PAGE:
As Oman-made products build up a strong reputation, the up-and-coming manufacturing sector is boosting economic growth, creating jobs, and raising living standards in the Sultanate.

Since the government announced its plans to grow manufacturing to comprise up to 15% of the nation's GDP by 2020, the industry sector has been operating at full throttle. The sector experienced growth of 16% YoY in 2016, with many manufacturers riding on the core tenets of Tanfeedh, the national initiative designed to build up targeted sectors and improve the national economy. The initiative is part of Oman's ninth Five-Year Development Plan (2016-2020), and focuses on manufacturing, tourism, transport and logistics, mining, and fisheries. “The government's vision and strategy to develop local manufacturing capabilities and use Oman's oil revenues as a contribution to the economy is one of the main factors that has supported local manufacturers and allowed them to grow in Oman," Said Amor Ali Al Habsi, CEO of Oman Chlorine, emphasized to TBY.
Early Tanfeedh estimates predict that the manufacturing sector will benefit from 21 projects in total, as well as attract USD27 billion in investments and create 13,000 jobs. The manufacturing sector already emerged as a major contributor to national GDP at USD6 billion in 2015, with early predictions suggesting that the sector will grow to a value of approximately USD9 billion by 2020.

Demonstrating the strength of the sector over time, the Sultanate's non-oil exports have grown from USD650 million in 2002 to USD8 billion in 2016. Today, locally produced goods are exported to 140 countries around the globe.

As in any industry sector, one of the key methods for success is to bring down the cost of production. In order to compete with industry giants such as India and China, low labor costs are a must. Instead of reducing wages for workers in the sector, Oman looks toward alternatives to produce more for less. Local experts believe that manufacturing and industrial companies in Oman can lower production costs by adopting more automation. In Oman, automation could be used for heavily produced goods such as confectionery, batteries, plastic, marble, cables, fragrances, steel, ceramics, women's fashion items, and precision engineering.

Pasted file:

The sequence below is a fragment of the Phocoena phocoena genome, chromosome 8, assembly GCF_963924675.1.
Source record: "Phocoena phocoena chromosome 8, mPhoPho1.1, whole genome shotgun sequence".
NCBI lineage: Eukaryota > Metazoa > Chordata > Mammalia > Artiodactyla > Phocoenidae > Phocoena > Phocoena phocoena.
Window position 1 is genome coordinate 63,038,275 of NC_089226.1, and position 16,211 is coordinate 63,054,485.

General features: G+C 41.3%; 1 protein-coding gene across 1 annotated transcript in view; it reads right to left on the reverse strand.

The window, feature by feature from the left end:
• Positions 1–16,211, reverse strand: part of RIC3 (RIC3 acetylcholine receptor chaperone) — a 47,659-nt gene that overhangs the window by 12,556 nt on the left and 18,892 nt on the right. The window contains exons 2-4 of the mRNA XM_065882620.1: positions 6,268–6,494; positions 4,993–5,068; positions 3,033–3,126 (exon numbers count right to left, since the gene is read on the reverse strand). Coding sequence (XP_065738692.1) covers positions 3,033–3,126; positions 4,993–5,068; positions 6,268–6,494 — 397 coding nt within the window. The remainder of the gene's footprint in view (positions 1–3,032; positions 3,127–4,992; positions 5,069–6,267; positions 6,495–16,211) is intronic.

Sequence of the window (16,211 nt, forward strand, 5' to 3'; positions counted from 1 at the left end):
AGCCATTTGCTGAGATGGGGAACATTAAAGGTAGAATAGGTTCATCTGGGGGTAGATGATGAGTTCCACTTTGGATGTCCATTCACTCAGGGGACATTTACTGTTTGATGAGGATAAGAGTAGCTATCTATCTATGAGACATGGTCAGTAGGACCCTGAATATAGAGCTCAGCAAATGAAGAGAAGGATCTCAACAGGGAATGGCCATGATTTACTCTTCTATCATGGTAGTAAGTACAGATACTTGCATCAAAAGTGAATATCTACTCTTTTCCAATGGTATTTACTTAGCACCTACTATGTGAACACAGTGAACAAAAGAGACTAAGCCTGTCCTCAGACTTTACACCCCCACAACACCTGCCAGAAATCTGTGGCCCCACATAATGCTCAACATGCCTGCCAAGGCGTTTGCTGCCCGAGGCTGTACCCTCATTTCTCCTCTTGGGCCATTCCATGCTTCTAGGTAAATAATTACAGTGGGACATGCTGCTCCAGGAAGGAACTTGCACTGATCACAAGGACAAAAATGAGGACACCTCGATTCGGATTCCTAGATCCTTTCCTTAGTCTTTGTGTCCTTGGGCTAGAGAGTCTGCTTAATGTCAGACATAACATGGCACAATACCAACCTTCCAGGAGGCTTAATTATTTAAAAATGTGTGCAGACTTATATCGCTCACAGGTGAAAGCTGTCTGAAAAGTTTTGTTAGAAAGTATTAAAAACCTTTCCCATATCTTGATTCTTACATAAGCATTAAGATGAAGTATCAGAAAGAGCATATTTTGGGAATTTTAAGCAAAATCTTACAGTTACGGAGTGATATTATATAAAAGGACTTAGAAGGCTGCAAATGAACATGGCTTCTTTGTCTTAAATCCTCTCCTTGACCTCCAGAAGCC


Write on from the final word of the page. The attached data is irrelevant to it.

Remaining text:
The ease of doing business, including relatively simple export and import documentation, has been one the greatest boons for industrial corporations operating in Oman. Sourcing locally can be a challenge in Oman, but for FMCG companies, packaging is something that can produced in the country and used to reduce costs. One such company is Sweets of Oman, a local confectioner famous for the production of toffees, éclairs, fudges, gum, jellies, hard-boiled candies, marshmallows, and mints. In an interview with TBY, S. Balakrishna, General Manager of Sweets of Oman, explained, “We have to import most of our raw materials, as there is nothing produced locally that we can really use for confectionary goods. We try to source our packaging locally if we can and give local manufacturers the first option." Sweets of Oman has a production capacity of 1,500 tons per month, with much of the confectionery made using traditional methods at its modernized plant. Automated production plays a significant role in making production simple and cost-effective. Through a direct distribution system, the company's products are present at approximately 1,200 retail outlets around the country, while exporting to 45 other nations. Streamlining its branding, the company also staffs its own team, operates its own fleet of delivery vehicles, and has a uniquely trained merchandising staff. With Oman as a base, Sweets of Oman is also doing direct distribution in the UAE, and seeking international partnerships that can be utilized to develop more advanced production strategies and packaging types.